Lest We Forget

Last year, on our Canadian Remembrance Day, I talked about my family’s military history and thought I would re-post it, for those of you who might have missed it. As a matter of fact, I was discussing some of the things my Grandfather had done while in the service in WWI, but I couldn’t remember a lot of the details, so this was a bit of a refresher for me, too! Anyway, here is what I wrote last year:

November 11th is the day those of us in Canada, Great Britain and the United States remember the fallen soldiers from wars of the past and present and pay our respects to the veterans who served our countries.

After reading some of Diane Dickson‘s war stories, it got me thinking about my Grandfather who served in World War I and my dad, who completed his cadet training at the military base at Shilo, Manitoba. Here he is in his uniform, just before his 18th birthday, about the time WWII ended, so he was never deployed.

I started digging through some old photos looking for pictures of Grandpa’s military days stationed at Camp Hughes in 1916. Camp Hughes was a training camp in southwestern Manitoba, near the town of Carberry. Many of the Canadian Expeditionary Forces who trained there were later involved in the Battle of Vimy Ridge on April 9, 1917. While my grandfather was not among those sent overseas, I am still proud that he served in the best way he knew how.

Here’s a picture of him outside his home before heading out to Camp Hughes. I apologize for the quality of the pictures. They were scanned from very old faded photos.

In front of home on Furby Street

Grandpa at Camp Hughes 1916

This is his unit at Camp Hughes. Grandpa had the photo turned into a postcard but it was never sent.

Here is a postcard that Gramps sent home to his Dad from Camp Hughes dated August 13, 1916. The ‘X’ marks his ‘O.C.’ (Last year, I questioned what the initials stood for but was told they refer to the Officer in Command, which makes sense when you think about it!)

Postcard commemorating the Presentation of Colours to 100th Battalion C.E.F, Camp Hughes, Sept.9th, 1916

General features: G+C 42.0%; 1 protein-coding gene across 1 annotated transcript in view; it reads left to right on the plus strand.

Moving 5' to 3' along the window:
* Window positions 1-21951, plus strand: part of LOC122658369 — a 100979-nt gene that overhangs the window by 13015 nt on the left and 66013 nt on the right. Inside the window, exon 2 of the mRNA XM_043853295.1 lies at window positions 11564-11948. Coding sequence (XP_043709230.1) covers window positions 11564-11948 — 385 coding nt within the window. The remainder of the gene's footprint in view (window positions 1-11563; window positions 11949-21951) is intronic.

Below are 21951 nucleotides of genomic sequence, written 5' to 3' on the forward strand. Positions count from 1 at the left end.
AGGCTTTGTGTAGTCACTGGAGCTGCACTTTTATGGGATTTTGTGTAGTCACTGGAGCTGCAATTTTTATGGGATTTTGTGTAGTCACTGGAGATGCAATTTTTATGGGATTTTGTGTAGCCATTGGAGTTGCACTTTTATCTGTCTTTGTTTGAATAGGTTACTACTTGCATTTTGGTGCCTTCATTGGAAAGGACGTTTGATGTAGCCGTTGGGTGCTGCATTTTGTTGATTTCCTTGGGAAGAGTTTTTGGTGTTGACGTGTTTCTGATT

New Year’s Greetings from the A.D.D.S. and Officers of Canadian Army Dental Corps M.D. No.10

In case the writing is too faint to read, the above greeting states: “May the New Year Bring a Righteous Victory and a Lasting Peace.” It was dated Winnipeg, 1916-17. Too bad the peace did not last as long as they’d hoped. 😦

While Grandpa was at Camp Hughes, there was a sandstorm that knocked down the tents. Here are a couple of rather faded photos of that event, but you get the idea:

The Sergeant’s Mess Tent, August 28, 1916
(Gramps is on the right below the ‘x’)

Holding up Lab Tent

Grandpa (left) with QMS T. R. Lowres
at C.A.D.C. M.D10 Osborne Barracks, Winnipeg, 1919

He later became the Quartermaster at the Osborne Barracks in Winnipeg, as you can see from the picture above.

Well, there you have it – a little personal history, lest we forget.

In addition to this post from last year, I wanted to mention that we currently have two nephews, who are serving in the Reserves, not to mention those in my husband’s family who have served and are serving. I only hope they never have to see combat in their lifetimes.

What about you? Do you have stories about your military loved ones you’d like to share?

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12 comments on “Lest We Forget

  1. I remember this – it was nice to see the pictures again. We only have one it’s from the first world war and it is my granddad with the gun carriage and his two heavy horses Jumbo and Dolly – I must ask my dad to fish it out. The cover for my novella Ghost Written is a picture of my father in law when he was in the air force during WW11 he narrowly missed being posted to the far east. So much sacrifice and so much pride. I wish it would end though and all they had to do was rescue people from floods and march about looking wonderful. – Sigh .

  2. I’ve stopped wearing a poppy, because, imho, it glorifies war.
    Read Robert Fisk’s recent article in the Belfast Telegraph for a more
    eloquent explanation of my own changing attitude. Of course, I’ll always remember.
    But the poppy as a symbol? No.
    I do appreciate the discussion. Thanks, Susan.

  3. Beautiful post. My father served in WWI too. I’m in the process of writing about his experiences and might be ready to post something next year. My dad was only a bit older than your grandpa when the war broke out. He was a medical student at the time and that saw him serving on the front line and in military hospitals. He was awarded two medals for bravery for assisting wounded soldiers under fire. I’m very proud of him. The red poppy to me does not glorify war but pays tribute to the soldiers who served an sacrificed for our freedom.

  4. You are right…may we not forget. Your old pictures were very fascinating. My uncle Doug was in the Korean War. He was in intelligence and could never tell what happened there. He’s gone now, so no one will ever know…

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